After spending the past year advising clients on the Ontario government’s plan to introduce its own Ontario Registered Pension Plan, pension lawyers are scrambling to shift their focus on the Canada Pension Plan.
Advising efforts on the ORPP went for naught in late June, following the announcement that Ontario was shutting down its ORPP efforts, after striking a deal with other provinces to improve benefits under the existing CPP.
Now, pension lawyers are focusing their attention on the impact those CPP changes will have on employers.
At the same time, it’s not clear that the CPP deal is as ironclad as Ontario believes, since British Columbia has indicated it plans further consultations about the CPP changes.
Without that province’s support, it is unlikely that efforts to hike contributions will pass constitutional muster and achieve the necessary support to implement the changes, lawyers warn.
Dropping the ORPP was a big about-face for the Ontario government and involved high-stakes brinkmanship, as the province threatened to go it alone if there was no deal.
Much of the ORPP was in place and it would have been a mammoth pension plan. The ORPP was expected to serve 4.5 million members and cover 450,000 employers by 2020.
It was estimated that the plan would receive $3.5 billion annually in contributions.
Moreover, the government had hired staff and was ramping up a new bureaucracy to oversee the effort. Saad Rafi, former CEO of the Toronto Pan Am Games, had been hired as CEO earlier this year, and most of the executive team was in place. When the government shut it down, the ORPP had issued 40 employment contracts and entered a five-year, $12-million sublease on space downtown.
Pension contributions were to have started in 2018, creating a flurry of activity given the compressed time frame.
For example, the ORPP had already negotiated 22 third-party contracts. In July, the government issued a closing report, estimating that costs to shut down the ORPP would reach $70 million, including $3.6 million for severance under the employment contracts.
Some employees had joined from other notable organizations, and they had only been on the job a few months. Whether those who were enticed to leave secure employment to join the ORPP decide to sue remains to be seen.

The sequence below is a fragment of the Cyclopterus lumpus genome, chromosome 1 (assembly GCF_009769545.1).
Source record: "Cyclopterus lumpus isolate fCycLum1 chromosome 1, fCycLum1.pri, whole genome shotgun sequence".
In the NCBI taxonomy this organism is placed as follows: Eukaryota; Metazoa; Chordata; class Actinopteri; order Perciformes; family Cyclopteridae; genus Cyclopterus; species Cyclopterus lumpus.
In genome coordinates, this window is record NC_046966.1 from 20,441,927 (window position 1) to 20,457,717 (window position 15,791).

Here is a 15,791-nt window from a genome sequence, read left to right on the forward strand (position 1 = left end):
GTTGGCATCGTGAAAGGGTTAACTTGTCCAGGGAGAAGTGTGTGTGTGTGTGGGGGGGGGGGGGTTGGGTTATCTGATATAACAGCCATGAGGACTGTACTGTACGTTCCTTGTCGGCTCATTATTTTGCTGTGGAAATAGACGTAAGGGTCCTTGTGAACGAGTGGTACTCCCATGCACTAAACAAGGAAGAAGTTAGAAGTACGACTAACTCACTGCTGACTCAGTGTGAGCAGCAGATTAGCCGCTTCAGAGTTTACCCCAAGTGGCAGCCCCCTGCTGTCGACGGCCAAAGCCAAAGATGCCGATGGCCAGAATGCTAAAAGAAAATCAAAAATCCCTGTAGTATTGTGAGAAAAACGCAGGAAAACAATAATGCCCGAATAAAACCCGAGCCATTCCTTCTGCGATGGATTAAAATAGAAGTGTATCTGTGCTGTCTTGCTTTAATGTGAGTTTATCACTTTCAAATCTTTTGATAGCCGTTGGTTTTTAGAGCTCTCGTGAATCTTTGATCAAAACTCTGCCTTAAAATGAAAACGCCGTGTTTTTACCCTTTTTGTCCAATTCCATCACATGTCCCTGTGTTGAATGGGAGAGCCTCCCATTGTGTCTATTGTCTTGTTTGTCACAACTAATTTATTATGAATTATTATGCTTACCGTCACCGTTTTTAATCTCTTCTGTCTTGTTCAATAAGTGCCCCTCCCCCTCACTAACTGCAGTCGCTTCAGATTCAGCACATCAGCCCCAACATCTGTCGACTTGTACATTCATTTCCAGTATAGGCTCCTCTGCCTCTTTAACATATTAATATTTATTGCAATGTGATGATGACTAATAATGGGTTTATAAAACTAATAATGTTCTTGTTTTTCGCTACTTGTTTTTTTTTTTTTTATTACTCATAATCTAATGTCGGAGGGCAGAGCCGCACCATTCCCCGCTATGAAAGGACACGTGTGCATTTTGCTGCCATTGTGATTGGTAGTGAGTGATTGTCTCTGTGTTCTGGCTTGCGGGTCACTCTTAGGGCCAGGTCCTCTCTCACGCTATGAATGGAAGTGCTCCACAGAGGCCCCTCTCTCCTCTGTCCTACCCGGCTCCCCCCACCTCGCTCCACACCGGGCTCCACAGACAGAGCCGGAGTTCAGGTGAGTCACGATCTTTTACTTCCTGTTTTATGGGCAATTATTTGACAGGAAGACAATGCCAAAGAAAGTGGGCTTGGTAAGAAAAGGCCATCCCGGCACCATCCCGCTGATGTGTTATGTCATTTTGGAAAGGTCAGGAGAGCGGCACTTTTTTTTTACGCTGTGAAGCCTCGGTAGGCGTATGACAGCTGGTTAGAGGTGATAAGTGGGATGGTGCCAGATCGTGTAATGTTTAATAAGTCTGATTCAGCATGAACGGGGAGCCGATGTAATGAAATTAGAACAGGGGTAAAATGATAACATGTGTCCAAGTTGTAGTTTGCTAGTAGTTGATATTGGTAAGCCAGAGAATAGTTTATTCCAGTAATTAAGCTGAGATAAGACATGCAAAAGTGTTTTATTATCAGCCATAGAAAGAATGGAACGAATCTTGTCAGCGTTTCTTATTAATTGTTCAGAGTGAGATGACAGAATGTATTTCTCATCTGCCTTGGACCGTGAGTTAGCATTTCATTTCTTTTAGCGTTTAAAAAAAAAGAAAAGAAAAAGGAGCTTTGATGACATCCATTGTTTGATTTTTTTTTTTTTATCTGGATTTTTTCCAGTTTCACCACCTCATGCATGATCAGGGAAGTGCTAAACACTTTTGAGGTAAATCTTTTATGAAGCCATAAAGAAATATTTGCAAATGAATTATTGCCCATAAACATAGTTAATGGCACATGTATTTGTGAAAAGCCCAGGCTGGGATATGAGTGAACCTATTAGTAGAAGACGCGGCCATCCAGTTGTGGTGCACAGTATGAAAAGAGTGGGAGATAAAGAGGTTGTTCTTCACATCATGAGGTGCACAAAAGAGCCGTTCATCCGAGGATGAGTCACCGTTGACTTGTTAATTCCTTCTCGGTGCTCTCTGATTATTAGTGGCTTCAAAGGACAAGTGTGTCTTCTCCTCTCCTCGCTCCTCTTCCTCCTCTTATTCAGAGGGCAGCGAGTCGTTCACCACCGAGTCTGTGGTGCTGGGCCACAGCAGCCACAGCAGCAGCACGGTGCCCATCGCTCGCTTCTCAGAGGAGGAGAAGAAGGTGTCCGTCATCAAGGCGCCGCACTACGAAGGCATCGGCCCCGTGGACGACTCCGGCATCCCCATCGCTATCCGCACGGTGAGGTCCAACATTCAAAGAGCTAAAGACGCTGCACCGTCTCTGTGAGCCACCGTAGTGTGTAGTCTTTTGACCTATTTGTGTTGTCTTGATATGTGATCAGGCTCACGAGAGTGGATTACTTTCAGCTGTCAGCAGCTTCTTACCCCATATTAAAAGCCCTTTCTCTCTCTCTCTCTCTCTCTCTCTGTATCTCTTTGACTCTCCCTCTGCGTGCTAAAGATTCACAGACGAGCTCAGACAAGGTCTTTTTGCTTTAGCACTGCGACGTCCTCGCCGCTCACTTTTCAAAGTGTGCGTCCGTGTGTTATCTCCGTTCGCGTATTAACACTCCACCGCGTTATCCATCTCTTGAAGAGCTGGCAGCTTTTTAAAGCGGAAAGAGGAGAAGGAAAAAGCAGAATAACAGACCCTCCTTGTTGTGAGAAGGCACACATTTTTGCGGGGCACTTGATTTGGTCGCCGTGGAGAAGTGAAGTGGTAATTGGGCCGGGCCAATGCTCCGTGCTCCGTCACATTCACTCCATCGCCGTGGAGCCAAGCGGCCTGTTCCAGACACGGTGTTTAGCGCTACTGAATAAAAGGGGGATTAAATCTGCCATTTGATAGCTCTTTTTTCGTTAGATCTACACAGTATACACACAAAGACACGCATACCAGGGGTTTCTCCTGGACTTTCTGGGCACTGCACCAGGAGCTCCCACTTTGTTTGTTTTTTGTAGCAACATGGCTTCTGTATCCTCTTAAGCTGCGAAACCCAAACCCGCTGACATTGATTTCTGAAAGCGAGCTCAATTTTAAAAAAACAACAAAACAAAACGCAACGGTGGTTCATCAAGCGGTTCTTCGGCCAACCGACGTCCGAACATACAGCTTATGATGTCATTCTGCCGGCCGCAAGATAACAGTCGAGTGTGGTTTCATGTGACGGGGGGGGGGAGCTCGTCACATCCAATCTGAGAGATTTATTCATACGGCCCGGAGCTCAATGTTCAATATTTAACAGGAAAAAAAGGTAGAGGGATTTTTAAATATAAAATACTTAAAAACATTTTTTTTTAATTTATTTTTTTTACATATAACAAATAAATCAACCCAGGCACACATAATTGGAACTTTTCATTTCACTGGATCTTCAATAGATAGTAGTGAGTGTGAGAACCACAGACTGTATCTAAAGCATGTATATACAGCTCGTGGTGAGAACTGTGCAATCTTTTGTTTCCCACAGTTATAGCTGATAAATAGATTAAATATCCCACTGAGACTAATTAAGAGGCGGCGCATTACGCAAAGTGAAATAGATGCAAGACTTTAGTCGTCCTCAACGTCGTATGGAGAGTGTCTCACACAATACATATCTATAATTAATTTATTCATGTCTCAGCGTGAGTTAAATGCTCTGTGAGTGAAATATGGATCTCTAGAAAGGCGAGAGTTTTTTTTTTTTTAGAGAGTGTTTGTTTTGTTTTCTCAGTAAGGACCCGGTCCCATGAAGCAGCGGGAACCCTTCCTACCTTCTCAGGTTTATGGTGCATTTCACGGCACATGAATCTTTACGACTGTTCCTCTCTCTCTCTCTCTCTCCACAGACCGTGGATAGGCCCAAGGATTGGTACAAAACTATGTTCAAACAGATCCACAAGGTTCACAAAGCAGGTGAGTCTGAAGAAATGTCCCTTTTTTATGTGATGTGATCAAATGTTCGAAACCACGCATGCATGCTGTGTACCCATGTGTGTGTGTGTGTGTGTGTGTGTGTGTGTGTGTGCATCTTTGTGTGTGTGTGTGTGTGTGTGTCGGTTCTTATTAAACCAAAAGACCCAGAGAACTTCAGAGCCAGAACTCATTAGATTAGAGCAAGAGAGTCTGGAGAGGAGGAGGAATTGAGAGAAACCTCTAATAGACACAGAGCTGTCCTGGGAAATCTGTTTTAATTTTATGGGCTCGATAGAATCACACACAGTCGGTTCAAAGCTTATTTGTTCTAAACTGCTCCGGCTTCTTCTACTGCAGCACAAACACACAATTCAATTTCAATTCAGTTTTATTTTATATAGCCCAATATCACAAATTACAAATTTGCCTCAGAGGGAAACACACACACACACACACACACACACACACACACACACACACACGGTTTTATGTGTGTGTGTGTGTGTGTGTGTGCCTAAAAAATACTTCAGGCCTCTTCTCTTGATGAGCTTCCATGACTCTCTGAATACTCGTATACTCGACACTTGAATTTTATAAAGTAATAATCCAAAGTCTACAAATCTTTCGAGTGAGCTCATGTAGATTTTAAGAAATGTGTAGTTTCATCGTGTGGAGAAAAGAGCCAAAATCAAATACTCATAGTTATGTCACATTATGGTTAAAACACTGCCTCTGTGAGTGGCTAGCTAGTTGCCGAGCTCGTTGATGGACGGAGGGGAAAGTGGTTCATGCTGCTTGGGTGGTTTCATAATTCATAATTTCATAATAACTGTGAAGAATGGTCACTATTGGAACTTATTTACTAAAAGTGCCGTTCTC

Elizabeth Brown, a pension and benefits lawyer at Hicks Morley Hamilton Stewart Storie LLP, was surprised at how quickly the Ontario government changed course. “It was really fast.” She said that Ontario, by steadfastly standing by the ORPP, made it a “credible threat.”
“Maybe that was needed to get action. It was a huge expenditure of money just to shut it all down,” she says.
However, it wasn’t just the government that had made preparations for the ORPP; some employers had already modified their pension arrangements in preparation for the new plan, though lawyers say those employers were in the minority.
Kathryn Bush, a lawyer at Blake Cassels & Graydon LLP, says, “We certainly had clients who had made changes in preparation for the ORPP.”
They were mostly employers who had in place capital accumulation plans or group RRSP plans that would not qualify as a pension under the ORPP.
“They had gone through the effort to set up a new plan,” Bush says, though she doubts they will now unwind those efforts and rather leave the plans in place.
Ironically, the move to scrap the ORPP and adopt enhanced CPP benefits means that every Canadian employer will now be impacted, whereas the ORPP was confined to employers who did not have a pension plan in place that met the ORPP requirements.
That means pension lawyers and employment lawyers across the country will be called on to advise clients on the changes.
The attention is now on the enhanced CPP benefits and what the changes mean for existing pension plans, says Brown.
For employers, it is a “switch in gears,” she says.
“They are going to realize that enhanced CPP has implications for their overall cost structure.”
Because an expanded CPP will result in better benefits for workers upon retirement, lawyers say that employers need to examine whether they should alter the funding formula in their existing plans, as employers will now be required to pay more into CPP. Brown predicts that employers will be looking at “re-jigging” their defined benefit plans to integrate better with the CPP.
If it’s a unionized workplace, Bush warns that means “you have got to go back to the union through collective bargaining” to secure changes under the collective agreement.
That could lead to more labour strife, suggests Brown.
“I’m not sure how easy it will be to negotiate reductions in a defined benefit plan. The reality is that these formulas are very hard to change,” she says.
She notes that pensions are a touchy subject in contract negotiations. Recently, she had one client whose group RRSP didn’t qualify under the then-proposed ORPP. During collective bargaining, the parties agreed that “if the ORPP came into effect and was implemented, they would go back to the bargaining table.”
Now, under the CPP enhancements, she says, “Net-net there will be an increase in cost to employers that they will be challenged to recover in the form of reduced pension benefits from the workplace plan.”